LIVE: Postmaster General Louis DeJoy testifies before the US Senate

  • Postmaster General Louis DeJoy will testify before the US Senate on Friday. 
  • Lawmakers are expected to ask DeJoy about the Postal Service's current financial state and how recent operations changes will affect the 2020 election. 
  • The hearing begins at 9 a.m ET. Follow along for live updates here.
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Postmaster General Louis DeJoy will appear to testify before the US Senate Homeland Security Committee on Friday to testify about the US Postal Service's financial status and how the Postal Service plans to handle historic levels of Americans casting ballots by mail this November. 

A firestorm of controversy erupted around DeJoy, a shipping and logistics executive and GOP donor who had never worked at the Post Office, when he announced new operations protocols meant to cut costs at the cash-strapped Postal Service, which has seen mail volume plummet in the past decade and was hit hard economically by the pandemic.

In particular, new changes Postal Service leadership enacted limiting overtime and late trips have contributed to mail delays in some parts of the country and sparked fears that voters' ballots could be among the mail items delayed. 

Despite the Postal Service's robust capacity for processing mail and their assurances that election mail will represent a small percentage of their total mail volume, systematic operations changes to the agency could still cause delays in the delivery of mail ballots this November.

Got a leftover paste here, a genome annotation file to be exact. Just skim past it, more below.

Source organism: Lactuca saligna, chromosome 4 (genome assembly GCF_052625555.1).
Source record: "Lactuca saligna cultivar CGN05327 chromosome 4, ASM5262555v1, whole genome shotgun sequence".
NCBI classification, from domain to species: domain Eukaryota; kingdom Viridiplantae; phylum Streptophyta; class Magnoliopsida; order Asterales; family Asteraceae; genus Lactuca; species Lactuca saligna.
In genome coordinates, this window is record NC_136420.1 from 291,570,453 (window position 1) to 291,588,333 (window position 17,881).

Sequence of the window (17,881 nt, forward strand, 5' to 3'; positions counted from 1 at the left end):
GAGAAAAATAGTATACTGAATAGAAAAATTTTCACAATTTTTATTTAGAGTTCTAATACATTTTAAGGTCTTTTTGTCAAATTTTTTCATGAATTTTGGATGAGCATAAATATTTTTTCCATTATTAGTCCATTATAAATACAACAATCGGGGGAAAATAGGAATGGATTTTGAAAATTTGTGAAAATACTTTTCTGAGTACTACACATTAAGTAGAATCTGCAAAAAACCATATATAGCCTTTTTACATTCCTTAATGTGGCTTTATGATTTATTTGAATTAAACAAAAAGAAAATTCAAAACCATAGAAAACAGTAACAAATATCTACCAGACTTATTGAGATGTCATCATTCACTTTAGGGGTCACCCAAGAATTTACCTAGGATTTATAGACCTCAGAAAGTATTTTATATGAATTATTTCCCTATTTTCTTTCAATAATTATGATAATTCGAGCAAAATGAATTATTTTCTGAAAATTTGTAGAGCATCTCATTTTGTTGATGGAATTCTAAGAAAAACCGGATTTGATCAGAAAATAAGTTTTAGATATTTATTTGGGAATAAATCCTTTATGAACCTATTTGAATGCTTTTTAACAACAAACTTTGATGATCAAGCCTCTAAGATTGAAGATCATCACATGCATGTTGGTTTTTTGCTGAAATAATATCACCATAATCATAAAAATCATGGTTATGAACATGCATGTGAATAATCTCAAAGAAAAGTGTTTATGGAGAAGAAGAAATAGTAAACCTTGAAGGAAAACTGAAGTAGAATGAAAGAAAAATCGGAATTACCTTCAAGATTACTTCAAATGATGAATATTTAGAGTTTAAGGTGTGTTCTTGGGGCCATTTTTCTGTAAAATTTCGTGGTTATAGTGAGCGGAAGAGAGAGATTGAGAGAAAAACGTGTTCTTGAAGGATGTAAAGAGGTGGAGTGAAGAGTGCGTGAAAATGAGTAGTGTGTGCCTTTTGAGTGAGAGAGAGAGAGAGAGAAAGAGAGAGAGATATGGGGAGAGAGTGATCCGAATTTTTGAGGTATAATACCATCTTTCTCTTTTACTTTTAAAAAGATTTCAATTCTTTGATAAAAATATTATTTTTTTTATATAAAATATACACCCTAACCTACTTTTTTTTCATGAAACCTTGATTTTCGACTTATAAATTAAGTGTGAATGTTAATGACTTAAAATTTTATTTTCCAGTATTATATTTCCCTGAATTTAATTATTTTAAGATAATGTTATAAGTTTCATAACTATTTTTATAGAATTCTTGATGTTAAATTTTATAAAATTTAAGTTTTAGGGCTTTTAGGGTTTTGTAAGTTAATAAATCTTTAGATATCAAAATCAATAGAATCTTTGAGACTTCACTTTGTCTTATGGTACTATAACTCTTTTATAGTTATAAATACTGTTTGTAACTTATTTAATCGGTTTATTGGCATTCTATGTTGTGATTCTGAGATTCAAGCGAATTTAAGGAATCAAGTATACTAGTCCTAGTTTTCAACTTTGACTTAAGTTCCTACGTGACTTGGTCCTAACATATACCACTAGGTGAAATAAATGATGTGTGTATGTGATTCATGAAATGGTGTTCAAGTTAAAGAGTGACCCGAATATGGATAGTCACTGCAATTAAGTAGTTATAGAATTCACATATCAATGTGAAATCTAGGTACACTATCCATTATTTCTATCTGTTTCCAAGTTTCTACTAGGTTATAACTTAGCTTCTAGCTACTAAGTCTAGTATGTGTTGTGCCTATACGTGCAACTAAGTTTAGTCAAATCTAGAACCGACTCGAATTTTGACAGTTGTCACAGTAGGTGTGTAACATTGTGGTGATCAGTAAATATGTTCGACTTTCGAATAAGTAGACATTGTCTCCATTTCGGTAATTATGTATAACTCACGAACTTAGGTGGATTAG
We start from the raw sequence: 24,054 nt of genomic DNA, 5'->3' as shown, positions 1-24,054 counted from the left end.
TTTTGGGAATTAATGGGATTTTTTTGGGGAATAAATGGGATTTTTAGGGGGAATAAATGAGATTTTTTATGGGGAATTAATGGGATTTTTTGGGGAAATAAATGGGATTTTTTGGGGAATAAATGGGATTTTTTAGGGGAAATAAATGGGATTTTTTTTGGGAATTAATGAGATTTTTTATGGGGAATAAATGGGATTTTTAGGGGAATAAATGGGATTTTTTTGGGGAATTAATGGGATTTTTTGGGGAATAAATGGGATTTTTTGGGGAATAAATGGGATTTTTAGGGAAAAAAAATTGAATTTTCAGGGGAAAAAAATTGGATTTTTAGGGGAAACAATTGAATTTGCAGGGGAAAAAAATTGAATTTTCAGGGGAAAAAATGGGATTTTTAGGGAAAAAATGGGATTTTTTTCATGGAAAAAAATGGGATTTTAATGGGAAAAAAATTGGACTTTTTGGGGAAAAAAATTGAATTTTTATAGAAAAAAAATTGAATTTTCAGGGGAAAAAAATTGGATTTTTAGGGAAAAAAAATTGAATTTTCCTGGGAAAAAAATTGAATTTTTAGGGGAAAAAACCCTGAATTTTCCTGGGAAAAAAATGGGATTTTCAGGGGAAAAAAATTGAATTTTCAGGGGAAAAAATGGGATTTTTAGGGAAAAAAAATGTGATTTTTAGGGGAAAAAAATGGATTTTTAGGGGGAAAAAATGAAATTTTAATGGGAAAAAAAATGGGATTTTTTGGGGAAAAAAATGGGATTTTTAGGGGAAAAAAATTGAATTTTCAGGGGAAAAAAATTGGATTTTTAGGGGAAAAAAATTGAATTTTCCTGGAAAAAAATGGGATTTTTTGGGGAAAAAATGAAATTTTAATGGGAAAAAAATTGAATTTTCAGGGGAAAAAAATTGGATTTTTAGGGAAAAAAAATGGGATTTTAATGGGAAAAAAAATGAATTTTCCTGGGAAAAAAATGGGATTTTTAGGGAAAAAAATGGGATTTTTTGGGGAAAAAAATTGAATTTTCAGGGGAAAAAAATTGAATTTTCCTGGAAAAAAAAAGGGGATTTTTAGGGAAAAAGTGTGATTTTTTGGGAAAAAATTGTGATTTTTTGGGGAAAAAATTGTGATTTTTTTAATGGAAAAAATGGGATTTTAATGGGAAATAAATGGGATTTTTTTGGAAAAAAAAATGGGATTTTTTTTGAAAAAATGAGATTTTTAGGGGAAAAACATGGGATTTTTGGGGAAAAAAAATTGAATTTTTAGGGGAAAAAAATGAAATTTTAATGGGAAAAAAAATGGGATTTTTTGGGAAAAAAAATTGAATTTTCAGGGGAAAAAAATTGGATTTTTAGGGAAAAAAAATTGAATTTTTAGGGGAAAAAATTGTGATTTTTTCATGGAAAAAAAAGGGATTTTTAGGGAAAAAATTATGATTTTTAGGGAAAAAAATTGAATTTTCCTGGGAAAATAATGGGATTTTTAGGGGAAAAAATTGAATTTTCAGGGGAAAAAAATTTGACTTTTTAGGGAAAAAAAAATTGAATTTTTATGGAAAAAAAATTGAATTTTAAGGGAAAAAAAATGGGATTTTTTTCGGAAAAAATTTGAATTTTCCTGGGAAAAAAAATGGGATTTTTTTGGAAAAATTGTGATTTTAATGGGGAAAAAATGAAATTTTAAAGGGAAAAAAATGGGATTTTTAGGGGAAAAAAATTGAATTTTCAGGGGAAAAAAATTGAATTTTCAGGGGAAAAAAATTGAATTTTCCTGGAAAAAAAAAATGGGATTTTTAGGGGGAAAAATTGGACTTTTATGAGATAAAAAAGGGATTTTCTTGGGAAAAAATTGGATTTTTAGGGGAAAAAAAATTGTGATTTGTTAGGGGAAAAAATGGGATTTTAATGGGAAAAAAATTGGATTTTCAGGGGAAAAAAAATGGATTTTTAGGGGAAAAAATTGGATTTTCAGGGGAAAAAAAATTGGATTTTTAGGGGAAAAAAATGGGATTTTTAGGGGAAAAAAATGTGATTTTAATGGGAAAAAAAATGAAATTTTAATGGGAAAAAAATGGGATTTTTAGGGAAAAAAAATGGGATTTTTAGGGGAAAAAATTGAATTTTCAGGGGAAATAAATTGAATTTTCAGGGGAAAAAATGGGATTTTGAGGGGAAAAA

In a Tuesday statement, DeJoy reversed course and announced he would suspend operational changes to US Postal Service until after the election "to avoid even the appearance of any impact on election mail." 

In particular, DeJoy promised there would be no changes to retail hours at Post Office branches, no more removal of existing equipment or closures of processing facilities, and importantly, that overtime for carriers would be "approved as needed."

Still, his statement and particularly the vague guidance around overtime and late trips left many Democrats unsatisfied and seeking more concrete answers from DeJoy on how the Postal Service plans to keep providing consistent service. 

Notably, he later said he would not reverse previous changes that Democrats criticized, including the removal of some mail sorting machines and collection boxes. The systematic removal of processing equipment and collection boxes, however, was largely been in response to a yearslong decline in mail volume and was in the works long before DeJoy became the postmaster general. 

And on Thursday night, the Washington Post reported that DeJoy is eyeing further cost-cutting changes to the Postal Service after the election, including raising package delivery rates for customers like Amazon and UPS, increasing service rates in Alaska, Hawaii, and Puerto Rico, charging all states first-class rates for election mail, and limiting discounting for non-profit groups. 

Watch the hearing and follow along for updates here:


In an opening statement, DeJoy said that Congress must enact "common-sense" reforms to the Postal Service and that delivering election mail is his "number 1 priority"

"I want to assure this committee that the Postal Service is committed to delivering election mail efficiently and securely," DeJoy said. "It's my number one priority between now and Election Day." 

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